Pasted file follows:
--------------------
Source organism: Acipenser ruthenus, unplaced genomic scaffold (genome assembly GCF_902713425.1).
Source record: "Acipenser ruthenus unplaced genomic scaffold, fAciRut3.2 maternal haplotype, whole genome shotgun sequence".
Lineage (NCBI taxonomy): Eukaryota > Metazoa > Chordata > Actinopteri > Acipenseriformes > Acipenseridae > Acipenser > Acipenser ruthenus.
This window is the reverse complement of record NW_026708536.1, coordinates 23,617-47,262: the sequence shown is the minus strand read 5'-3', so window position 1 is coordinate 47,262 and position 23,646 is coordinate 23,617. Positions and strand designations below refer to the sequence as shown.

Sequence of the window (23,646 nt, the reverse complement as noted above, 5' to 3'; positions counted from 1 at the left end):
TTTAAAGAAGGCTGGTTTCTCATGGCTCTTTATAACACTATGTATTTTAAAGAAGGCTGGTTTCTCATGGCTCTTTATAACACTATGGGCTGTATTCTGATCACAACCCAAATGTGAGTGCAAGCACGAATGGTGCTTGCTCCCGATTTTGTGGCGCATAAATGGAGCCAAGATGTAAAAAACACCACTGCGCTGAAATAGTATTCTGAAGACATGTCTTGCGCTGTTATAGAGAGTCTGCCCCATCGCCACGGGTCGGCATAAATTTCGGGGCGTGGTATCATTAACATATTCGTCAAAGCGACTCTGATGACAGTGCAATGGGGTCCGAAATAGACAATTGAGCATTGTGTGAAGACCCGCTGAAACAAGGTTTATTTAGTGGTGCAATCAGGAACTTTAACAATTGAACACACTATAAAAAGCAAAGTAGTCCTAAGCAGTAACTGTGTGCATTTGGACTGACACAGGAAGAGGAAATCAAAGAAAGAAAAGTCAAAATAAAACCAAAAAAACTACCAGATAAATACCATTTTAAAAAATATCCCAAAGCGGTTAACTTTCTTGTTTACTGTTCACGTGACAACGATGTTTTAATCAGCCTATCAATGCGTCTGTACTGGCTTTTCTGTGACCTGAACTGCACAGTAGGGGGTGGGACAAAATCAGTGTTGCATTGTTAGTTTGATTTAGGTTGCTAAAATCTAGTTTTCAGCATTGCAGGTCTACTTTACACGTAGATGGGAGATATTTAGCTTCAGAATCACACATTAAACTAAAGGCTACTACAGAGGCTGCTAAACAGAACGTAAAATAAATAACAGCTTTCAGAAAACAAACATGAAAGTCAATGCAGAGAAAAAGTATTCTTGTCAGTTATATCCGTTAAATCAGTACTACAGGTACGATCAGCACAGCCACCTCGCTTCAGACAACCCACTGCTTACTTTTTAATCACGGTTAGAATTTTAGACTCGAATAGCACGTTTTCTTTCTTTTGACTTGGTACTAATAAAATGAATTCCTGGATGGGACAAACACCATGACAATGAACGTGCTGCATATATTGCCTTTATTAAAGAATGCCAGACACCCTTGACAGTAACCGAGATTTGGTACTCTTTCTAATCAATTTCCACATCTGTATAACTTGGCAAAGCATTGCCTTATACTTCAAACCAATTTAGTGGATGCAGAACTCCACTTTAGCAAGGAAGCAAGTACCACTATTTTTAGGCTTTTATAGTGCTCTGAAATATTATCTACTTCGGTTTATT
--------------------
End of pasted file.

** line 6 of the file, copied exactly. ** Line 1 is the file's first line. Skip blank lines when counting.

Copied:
TTTAAAGAAGGCTGGTTTCTCATGGCTCTTTATAACACTATGTATTTTAAAGAAGGCTGGTTTCTCATGGCTCTTTATAACACTATGGGCTGTATTCTGATCACAACCCAAATGTGAGTGCAAGCACGAATGGTGCTTGCTCCCGATTTTGTGGCGCATAAATGGAGCCAAGATGTAAAAAACACCACTGCGCTGAAATAGTATTCTGAAGACATGTCTTGCGCTGTTATAGAGAGTCTGCCCCATCGCCACGGGTCGGCATAAATTTCGGGGCGTGGTATCATTAACATATTCGTCAAAGCGACTCTGATGACAGTGCAATGGGGTCCGAAATAGACAATTGAGCATTGTGTGAAGACCCGCTGAAACAAGGTTTATTTAGTGGTGCAATCAGGAACTTTAACAATTGAACACACTATAAAAAGCAAAGTAGTCCTAAGCAGTAACTGTGTGCATTTGGACTGACACAGGAAGAGGAAATCAAAGAAAGAAAAGTCAAAATAAAACCAAAAAAACTACCAGATAAATACCATTTTAAAAAATATCCCAAAGCGGTTAACTTTCTTGTTTACTGTTCACGTGACAACGATGTTTTAATCAGCCTATCAATGCGTCTGTACTGGCTTTTCTGTGACCTGAACTGCACAGTAGGGGGTGGGACAAAATCAGTGTTGCATTGTTAGTTTGATTTAGGTTGCTAAAATCTAGTTTTCAGCATTGCAGGTCTACTTTACACGTAGATGGGAGATATTTAGCTTCAGAATCACACATTAAACTAAAGGCTACTACAGAGGCTGCTAAACAGAACGTAAAATAAATAACAGCTTTCAGAAAACAAACATGAAAGTCAATGCAGAGAAAAAGTATTCTTGTCAGTTATATCCGTTAAATCAGTACTACAGGTACGATCAGCACAGCCACCTCGCTTCAGACAACCCACTGCTTACTTTTTAATCACGGTTAGAATTTTAGACTCGAATAGCACGTTTTCTTTCTTTTGACTTGGTACTAATAAAATGAATTCCTGGATGGGACAAACACCATGACAATGAACGTGCTGCATATATTGCCTTTATTAAAGAATGCCAGACACCCTTGACAGTAACCGAGATTTGGTACTCTTTCTAATCAATTTCCACATCTGTATAACTTGGCAAAGCATTGCCTTATACTTCAAACCAATTTAGTGGATGCAGAACTCCACTTTAGCAAGGAAGCAAGTACCACTATTTTTAGGCTTTTATAGTGCTCTGAAATATTATCTACTTCGGTTTATT